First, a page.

When I got my first full-time ministry position almost ten years ago, I had a file full of ideas for how to be a great leader. I knew how to craft a vision, mission, to establish core values, and to establish a group identity. I'm embarrassed to tell you how many management books I read in preparation for that job (and subsequent jobs), to only find out that the majority of them are written by dreamers like me who manage in the world of pretend without real people, real problems, and real issues.

In the current ministry where I serve, there are lots of exciting things happening. It's glamorous sometimes, but most of the time it's just plain hard to breathe. Decisions aren't as easy as the fake decisions you make in your head that have no consequences. At the "top" of a ministry, every decision is like that old game of Pick up Sticks: every thing you move has an effect on everything else. You can't change a program without assessing values, and you can't assess values without assessing culture. You can't look at culture without looking at people, and people are messy and change on you just about the time you're ready to make headway.

Leadership is a lot about making good gut decisions, and those make my stomach hurt.

Make no mistake, I love where I'm at. I can see things slowly beginning to shift as lives are changed and perspectives are transformed. I can see light bulbs coming on, and a bigger picture that not a lot of people get to see. But it's a lot harder to breathe than I thought it would be.

Patriotic Worship?

I feel the need to start this post with a little disclaimer: I'm one of the most patriotic people you could ever hope to meet. I'm proud to be an American citizen, thankful for the freedom I enjoy, and participate in our democracy every chance I get.

But as an American pastor, every year on Memorial Day and Independence Day I find myself asking a question that I'm hoping you can help me with: Is it appropriate to sing patriotic songs in a church worship service?

Thousands of churches (including mine) added "America the Beautiful" and "God Bless America" to the music portion of their service this week. Several said the Pledge of Allegiance, and took the offering to the Star Spangled Banner.

And I have to admit, it kind of makes me wince a little.

I understand some of the reasoning. Church is often the only venue outside of fireworks displays that we hear many of those songs anymore. Also, we want to honor those who have gone before us to preserve the freedoms we presently enjoy, one of which we exercise every time we go to church. But I wonder if our message as the Church is not at best confused by a worship team who sings a stanza of "America the Beautiful," changes keys, and begins a hymn or praise chorus?

To me, it's one thing to honor those who have used the gifts, talents, and abilities God has given them to serve in the armed forces during our Memorial Day and Independence Day services much as we would honor a missionary who used his or her gifts, talents, and abilities. It's another thing to pledge allegiance to the American flag, or sing songs about our country during a worship service.

If the Church exists as the Body of Christ, as people who are aliens in this world, with the responsibility to point people to a kingdom that is not of this world, do we not run the risk of confusing that message when we glorify our country in a service designed to glorify Christ?

And what about the people in our churches who are not from the United States of America? What about the exchange student, or temporary worker who is in the States for a contract position and shows up to our church? Doesn't that send them a conflicting message about what the Church is about?

I'd love to hear your comments. Does your church include patriotic music in its services? Do you have an American flag on the stage? As you have thought through the issue, whether or not you're in full-time ministry, what conclusions have you reached?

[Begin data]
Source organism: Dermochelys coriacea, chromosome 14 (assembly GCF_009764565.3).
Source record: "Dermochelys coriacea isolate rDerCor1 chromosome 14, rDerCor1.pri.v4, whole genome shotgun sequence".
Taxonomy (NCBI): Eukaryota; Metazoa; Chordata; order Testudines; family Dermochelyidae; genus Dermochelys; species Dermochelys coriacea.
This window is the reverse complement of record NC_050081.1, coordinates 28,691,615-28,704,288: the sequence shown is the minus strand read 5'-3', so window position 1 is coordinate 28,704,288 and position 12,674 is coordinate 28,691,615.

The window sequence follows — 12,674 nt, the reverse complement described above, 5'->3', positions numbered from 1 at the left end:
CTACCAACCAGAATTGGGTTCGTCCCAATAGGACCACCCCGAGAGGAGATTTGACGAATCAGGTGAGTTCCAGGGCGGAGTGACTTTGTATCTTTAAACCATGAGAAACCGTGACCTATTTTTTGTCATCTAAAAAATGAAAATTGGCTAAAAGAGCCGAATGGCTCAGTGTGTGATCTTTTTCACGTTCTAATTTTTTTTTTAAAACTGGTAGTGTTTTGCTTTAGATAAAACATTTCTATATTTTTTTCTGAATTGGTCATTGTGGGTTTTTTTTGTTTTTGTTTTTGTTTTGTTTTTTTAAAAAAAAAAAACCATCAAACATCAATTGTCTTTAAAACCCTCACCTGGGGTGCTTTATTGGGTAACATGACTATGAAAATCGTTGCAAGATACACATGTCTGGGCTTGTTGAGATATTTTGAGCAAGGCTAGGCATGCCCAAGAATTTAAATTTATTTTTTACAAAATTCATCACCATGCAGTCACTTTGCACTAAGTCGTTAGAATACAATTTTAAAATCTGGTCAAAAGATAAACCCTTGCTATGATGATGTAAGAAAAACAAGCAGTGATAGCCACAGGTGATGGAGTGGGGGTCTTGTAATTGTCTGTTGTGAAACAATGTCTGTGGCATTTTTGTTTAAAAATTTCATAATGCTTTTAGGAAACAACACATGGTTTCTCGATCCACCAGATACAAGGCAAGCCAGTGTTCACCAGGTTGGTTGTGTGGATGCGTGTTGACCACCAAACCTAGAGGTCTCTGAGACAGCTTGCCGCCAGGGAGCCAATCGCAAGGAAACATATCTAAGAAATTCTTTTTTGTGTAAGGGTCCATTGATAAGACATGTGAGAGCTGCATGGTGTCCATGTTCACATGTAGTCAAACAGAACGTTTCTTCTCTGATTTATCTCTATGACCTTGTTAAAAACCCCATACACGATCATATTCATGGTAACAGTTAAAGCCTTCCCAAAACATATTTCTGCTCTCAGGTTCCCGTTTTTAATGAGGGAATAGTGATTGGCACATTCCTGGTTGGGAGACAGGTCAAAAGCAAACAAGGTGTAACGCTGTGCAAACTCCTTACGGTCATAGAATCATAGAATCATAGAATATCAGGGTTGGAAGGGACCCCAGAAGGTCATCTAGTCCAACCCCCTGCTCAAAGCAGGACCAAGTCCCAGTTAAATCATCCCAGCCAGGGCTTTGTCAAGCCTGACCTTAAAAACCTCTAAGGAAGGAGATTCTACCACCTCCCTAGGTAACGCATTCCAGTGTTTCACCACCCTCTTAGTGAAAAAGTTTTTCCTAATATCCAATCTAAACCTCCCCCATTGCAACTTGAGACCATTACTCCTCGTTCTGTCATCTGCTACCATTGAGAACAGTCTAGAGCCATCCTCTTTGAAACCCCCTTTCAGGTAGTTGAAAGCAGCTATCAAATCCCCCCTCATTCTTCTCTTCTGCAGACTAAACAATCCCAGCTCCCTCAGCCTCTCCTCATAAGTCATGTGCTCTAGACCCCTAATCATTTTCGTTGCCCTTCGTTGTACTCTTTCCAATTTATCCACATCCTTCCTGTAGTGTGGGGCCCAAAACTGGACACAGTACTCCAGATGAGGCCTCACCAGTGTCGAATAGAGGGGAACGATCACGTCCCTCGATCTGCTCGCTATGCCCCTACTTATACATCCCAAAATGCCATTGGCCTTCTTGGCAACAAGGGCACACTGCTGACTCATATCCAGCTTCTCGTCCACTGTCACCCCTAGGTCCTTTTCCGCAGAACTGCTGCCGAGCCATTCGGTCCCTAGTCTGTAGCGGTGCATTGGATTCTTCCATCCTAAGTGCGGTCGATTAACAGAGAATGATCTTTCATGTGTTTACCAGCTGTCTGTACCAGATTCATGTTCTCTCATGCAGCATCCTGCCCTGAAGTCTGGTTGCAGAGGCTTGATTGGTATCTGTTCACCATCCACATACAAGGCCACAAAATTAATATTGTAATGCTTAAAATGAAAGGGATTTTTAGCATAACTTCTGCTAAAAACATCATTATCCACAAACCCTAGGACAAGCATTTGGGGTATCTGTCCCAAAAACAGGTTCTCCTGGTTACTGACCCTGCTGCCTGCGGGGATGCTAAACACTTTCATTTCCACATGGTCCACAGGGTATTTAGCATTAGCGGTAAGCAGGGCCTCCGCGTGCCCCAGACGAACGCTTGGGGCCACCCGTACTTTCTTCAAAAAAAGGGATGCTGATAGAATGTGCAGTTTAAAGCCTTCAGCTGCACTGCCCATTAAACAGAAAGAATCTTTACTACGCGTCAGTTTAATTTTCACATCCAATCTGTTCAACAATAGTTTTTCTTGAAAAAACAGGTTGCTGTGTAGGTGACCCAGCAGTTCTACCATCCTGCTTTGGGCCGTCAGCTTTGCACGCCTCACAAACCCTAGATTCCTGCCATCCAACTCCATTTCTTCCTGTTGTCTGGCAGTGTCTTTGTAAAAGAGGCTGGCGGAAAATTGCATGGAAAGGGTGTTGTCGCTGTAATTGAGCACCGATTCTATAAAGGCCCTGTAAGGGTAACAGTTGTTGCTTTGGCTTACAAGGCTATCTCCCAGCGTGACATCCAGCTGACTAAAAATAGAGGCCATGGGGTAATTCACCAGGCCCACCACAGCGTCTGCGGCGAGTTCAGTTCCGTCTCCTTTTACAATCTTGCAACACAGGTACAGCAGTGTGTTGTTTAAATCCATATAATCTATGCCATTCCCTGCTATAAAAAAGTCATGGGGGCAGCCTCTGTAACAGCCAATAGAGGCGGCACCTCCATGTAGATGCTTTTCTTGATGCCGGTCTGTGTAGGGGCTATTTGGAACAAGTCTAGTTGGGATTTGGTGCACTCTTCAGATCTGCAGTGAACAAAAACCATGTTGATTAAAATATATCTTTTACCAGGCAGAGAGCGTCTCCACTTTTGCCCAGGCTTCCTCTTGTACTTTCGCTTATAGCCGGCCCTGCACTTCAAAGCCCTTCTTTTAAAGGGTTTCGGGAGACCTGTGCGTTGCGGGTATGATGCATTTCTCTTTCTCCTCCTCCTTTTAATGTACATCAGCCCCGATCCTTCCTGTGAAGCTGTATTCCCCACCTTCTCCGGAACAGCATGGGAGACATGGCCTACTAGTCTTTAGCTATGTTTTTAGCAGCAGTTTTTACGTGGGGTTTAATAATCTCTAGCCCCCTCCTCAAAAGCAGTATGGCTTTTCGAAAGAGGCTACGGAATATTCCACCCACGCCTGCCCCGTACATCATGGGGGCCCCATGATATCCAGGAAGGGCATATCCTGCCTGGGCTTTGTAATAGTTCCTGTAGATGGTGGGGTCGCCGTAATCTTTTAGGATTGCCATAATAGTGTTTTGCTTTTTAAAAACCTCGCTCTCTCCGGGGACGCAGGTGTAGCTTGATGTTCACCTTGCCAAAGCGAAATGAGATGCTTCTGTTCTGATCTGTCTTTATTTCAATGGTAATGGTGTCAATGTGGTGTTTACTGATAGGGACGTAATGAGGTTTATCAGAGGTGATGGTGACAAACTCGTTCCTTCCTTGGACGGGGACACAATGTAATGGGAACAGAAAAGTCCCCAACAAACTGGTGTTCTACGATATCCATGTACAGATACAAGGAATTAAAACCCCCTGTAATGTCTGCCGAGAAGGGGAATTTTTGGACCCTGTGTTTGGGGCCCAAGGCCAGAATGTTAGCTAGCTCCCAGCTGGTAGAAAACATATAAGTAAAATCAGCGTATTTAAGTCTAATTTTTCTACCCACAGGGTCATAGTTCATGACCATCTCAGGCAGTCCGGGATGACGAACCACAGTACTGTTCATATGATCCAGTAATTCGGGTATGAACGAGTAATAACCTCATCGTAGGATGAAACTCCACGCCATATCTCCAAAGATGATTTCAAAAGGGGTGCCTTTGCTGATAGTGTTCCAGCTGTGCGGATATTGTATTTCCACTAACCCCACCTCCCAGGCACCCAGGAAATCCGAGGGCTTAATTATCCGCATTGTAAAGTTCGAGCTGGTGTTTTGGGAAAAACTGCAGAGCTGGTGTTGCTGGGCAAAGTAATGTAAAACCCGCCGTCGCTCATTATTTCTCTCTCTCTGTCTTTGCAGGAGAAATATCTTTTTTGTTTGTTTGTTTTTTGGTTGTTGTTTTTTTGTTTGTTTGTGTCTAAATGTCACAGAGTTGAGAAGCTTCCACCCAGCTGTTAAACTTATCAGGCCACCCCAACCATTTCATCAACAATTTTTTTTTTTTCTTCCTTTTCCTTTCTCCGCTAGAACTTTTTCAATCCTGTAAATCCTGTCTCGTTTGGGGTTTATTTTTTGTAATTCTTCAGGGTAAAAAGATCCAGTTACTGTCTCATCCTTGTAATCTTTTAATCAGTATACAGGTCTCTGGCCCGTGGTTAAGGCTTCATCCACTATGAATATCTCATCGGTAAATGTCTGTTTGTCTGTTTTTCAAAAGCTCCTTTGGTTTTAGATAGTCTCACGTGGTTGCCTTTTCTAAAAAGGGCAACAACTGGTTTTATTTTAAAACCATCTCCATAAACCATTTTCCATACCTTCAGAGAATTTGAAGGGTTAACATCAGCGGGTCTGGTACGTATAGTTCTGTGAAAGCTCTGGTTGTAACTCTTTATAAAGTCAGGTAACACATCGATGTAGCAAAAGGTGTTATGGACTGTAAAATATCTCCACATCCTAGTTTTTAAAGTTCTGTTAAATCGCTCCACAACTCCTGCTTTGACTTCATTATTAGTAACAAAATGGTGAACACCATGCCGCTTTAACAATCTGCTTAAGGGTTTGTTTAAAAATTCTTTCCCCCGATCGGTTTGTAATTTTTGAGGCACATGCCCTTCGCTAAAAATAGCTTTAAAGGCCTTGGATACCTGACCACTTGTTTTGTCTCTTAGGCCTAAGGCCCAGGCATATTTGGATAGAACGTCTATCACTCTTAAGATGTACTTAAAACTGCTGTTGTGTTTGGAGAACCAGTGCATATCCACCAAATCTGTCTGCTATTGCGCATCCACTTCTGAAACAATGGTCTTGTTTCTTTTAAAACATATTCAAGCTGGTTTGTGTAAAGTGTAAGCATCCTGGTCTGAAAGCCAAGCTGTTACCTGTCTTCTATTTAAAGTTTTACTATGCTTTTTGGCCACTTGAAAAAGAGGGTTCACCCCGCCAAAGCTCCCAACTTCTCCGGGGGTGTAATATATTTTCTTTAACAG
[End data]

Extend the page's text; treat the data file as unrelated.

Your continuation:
Transforming Church - Review

I just finished "Transforming Church - Bringing Out the Good to Get Great," by Kevin Ford.

It was recommended by our senior pastor, particularly for its discussion of effective staff relationships. I expected it would be like most of the other hundred or so "make your church great" books I've read over the past several years, but was pleasantly surprised.
Although I'm not sure the book answers all the questions it asks, it's definitely worth reading. Here are some of the things the book said that I thought were noteworthy:

      • It's time to help our churches move from consuming churches to connecting and engaging churches.

      • Church staffs must function as teams, not families. A team functions with a goal in mind, and is able to rearrange or reassign team members in order to achieve that goal. The family is comfortable with its black sheep, and is often unwilling to confront issues that prevent health because of the relationship with an individual.

      • Community/collaboration is inextricably bound to creativity. It is impossible to be truly creative apart from community. It is also impossible to have true community without creativity.

      • Churches have become a "dispenser of religious goods and services where people come to get" instead of a "missions station where people are launched to give."

      • We should spend more time caring about church health than church success.

      • We should be encouraging the people in our church that their "everyday life is an extension of our church's mission."

      • True leadership means releasing power for the sake of empowering others.

      • Churches fail when they offer an adventure instead of a quest. The adventure seeks treasure rather than transformation. A quest offers a changed life.

      • The job of a leader is not to protect people from pain.

      • Good leaders regulate stress and energy making sure there is always an element of anxiety and stress in the organization they lead. With too much stress and anxiety, the organization is rendered helpless. With too little stress and anxiety, the organization becomes complacent.
      Overall, it was a good book and an easy read. If you're looking for a book on church health that is different from the others you've read, this one is one you should check out.